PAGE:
“For me, it was definitely the biggest venue and biggest audience I’ve had,” Haug said. “It was a really amazing experience.”

Haug will play a two-hour set at this year’s Cyclops, with one hour devoted to his original songs and the other hour featuring him spinning some of his favorite records. He said Yellow Springs is the perfect venue for such a diverse collection of performers.

“They are open to a lot of different genres and as long as it has soul and is good, they’ll appreciate it,” Haug said. “The festival reflects that diversity.”

Haug was also impressed with the scope and breadth of all the festival offerings.

“There’s quite an impressive group of vendors who make some really interesting and very cool goods,” Haug said. “To me, that’s just as impressive as the music.”

Also on hand, will be demos by skateboarders and BMX riders.

“That’s something new we’re trying out this year,” Johnson said. “It’s the same kind of thing. These skaters and BMXers are out there every day working on their art, by themselves – busting it out. It’s all about the culture – the progressive local culture.”

While on the surface, it seems like a hodgepodge of different elements, Johnson said the underlying DIY current allows for such a wide breadth of artists to come together in a gathering-of-the-tribes type of vibe.

“Ultimately, it really comes down to the culture surrounding it – which is why BMX and skate demos fit with handmade people, fit with food trucks, fit with local musicians,” Johnson said. “It’s not about one of those specifically; it’s about promoting this culture.”

With a year under their belt and more time to plan this year, all involved expect an even larger turnout for year two. Rohr said the key factor is quality.

“Good word of mouth spreads quickly,” Rohr said. “The quality of exhibitors was extremely high last year. My expectation is that it will be just as high, if not higher this year and people expect that. They want to see things that are thoughtfully made, hand-crafted and well made.”

The handmade ethos pops up in every aspect of the festival. While DIY staples, such as jewelry and apparel might first come to mind, the same mindset applies to even food vendors. The growing popularity of food trucks, for example, allows culinary diehards to forego the traditional route of buying or leasing a building to open a restaurant.

“There’s been a huge outcropping of people saying ‘I don’t need $300,000 to open a restaurant, I can make good food and take it with me wherever I go,’” Johnson said.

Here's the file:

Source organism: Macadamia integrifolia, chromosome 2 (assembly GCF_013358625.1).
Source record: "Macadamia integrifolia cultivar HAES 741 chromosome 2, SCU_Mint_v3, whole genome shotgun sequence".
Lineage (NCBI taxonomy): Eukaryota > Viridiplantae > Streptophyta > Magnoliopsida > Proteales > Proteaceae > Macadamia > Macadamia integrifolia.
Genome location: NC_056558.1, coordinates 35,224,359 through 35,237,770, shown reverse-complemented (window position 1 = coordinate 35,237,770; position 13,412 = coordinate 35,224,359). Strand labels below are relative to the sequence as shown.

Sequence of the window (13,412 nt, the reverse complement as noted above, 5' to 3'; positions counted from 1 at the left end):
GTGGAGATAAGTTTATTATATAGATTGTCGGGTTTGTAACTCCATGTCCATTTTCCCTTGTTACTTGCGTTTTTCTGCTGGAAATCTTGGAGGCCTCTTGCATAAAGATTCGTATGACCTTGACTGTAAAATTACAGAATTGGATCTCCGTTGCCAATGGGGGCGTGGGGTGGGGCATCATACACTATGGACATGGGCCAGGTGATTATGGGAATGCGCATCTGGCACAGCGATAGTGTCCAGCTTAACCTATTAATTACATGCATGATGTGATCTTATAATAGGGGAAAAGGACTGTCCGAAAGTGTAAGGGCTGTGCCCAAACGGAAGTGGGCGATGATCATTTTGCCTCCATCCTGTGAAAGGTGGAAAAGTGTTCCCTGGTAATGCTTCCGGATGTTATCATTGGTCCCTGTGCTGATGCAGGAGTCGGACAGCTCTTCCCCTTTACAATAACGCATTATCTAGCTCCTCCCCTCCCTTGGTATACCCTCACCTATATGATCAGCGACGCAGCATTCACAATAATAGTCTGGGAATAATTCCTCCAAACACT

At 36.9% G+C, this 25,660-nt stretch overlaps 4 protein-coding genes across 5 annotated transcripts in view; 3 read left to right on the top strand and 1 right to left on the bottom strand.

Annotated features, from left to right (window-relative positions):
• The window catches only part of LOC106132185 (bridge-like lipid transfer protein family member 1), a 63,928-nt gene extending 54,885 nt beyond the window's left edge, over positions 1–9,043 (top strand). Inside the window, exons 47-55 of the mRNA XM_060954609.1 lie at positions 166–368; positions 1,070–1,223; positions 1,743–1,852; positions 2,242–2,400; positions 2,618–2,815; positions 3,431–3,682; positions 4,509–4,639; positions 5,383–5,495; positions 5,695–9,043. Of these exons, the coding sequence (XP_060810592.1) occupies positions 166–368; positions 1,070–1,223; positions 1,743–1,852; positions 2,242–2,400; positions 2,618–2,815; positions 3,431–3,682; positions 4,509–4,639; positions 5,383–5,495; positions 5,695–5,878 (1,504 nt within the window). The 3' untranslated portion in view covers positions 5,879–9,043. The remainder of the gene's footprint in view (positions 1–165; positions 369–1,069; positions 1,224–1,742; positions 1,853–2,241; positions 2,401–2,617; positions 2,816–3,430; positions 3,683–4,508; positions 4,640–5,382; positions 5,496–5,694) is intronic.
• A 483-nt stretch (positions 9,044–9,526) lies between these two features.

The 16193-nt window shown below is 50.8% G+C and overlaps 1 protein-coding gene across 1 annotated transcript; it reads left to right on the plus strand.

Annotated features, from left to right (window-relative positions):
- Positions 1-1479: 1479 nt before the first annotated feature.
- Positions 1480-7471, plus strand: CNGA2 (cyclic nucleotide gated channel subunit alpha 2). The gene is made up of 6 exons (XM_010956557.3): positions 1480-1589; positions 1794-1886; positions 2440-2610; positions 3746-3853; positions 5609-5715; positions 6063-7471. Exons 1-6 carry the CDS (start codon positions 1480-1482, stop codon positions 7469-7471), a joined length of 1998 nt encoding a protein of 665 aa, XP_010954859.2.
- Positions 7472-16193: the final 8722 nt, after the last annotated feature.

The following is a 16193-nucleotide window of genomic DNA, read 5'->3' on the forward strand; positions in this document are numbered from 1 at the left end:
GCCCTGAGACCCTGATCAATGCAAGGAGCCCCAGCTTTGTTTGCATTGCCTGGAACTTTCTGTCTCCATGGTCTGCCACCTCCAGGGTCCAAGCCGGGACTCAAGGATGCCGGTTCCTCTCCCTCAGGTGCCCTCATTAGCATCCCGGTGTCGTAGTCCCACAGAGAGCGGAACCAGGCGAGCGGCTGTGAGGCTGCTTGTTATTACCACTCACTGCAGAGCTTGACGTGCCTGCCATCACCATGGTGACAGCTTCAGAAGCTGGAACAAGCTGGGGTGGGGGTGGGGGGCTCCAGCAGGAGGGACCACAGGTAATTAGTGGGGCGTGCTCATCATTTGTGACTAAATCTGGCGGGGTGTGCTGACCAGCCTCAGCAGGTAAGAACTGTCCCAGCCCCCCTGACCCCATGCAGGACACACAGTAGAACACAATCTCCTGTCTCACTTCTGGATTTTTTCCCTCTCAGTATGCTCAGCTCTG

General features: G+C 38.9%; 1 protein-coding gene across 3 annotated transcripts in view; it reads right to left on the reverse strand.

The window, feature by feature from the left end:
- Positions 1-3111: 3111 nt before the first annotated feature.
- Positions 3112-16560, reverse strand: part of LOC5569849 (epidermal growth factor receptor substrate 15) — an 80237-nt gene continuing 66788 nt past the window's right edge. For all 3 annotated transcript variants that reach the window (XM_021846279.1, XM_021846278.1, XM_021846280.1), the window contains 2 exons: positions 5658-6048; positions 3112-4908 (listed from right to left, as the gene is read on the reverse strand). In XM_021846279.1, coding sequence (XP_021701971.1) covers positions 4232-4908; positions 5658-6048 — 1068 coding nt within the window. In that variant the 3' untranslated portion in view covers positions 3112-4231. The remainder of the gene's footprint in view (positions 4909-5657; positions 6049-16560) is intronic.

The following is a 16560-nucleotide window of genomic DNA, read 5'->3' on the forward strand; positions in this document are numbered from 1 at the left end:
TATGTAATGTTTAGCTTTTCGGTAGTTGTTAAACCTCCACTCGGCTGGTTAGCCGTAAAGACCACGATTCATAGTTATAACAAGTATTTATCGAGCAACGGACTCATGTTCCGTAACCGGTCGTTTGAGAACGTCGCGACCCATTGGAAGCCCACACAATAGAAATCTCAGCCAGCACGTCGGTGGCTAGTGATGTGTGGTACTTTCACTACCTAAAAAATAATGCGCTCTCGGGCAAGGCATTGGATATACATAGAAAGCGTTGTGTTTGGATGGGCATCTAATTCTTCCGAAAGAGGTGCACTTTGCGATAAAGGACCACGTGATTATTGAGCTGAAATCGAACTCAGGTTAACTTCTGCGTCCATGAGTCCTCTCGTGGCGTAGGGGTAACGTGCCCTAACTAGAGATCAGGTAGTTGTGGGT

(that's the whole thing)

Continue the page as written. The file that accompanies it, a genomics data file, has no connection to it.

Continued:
It really comes down to a very American line of thought. Galvin said these vendors have committed themselves to a life where their wares provide their living. The resurgence is not just in handmade goods – it’s the resurgence of the American Dream.

“Basically, the idea is, you don’t have to outsource anything,” Johnson said. “There’s these people, locally, who are doing all these things that can basically supply you with anything you need. Everybody’s aware that some aspect of this exists, but they don’t realize how completely accessible it is on a daily basis.”

Other offerings include a craft beer garden sponsored by WYSO, street art demos and even Dayton’s own roller derby ladies, The Gem City Rollergirls will be on hand. Austin Burkhart from Derailed hair salon in the Oregon District will be giving out as many free mohawks as he can shave.

Also, patrons making it out early can grab a “swag bag” with goodies from festival vendors as well as from Yellow Springs stores. The first 50 purchases of any kind land the swag.

Again, it all comes down to the idea that products made with a personal touch, by local people will never go out of style.

“I really think it’s something that could be applicable to everybody, in their day-to-day life,” Galvin said. “That’s kind of the idea – come here and see what they’re doing and inspire people to make things locally and buy things locally.”

The Cyclops Fest takes place on Saturday, Sept. 15 from 10 a.m. to 7 p.m. at John Bryan Center, 100 Dayton St., Yellow Springs. The event will be both indoor and outdoor, with smaller vendors in the venue’s gymnasium. The event is sponsored by the Dayton City Paper, WYSO, Destinationyellowsprings.com, Handmade Dayton, Corner Cone, Toxic Beauty Records, Clay+Stan, Digital Fringe and Youindie.com. Music lasts all day, with performances by Nicky Illiopolis, Grey Market/Dysfunktional Family, Turntable Philanthropy, Skratchmatik Turntable Crew, Tin Armor, The Motel Beds and Ruckus Robotikus. The event is free to all ages.

Reach DCP freelance writer Rusty Pate at RustyPate@daytoncitypaper.com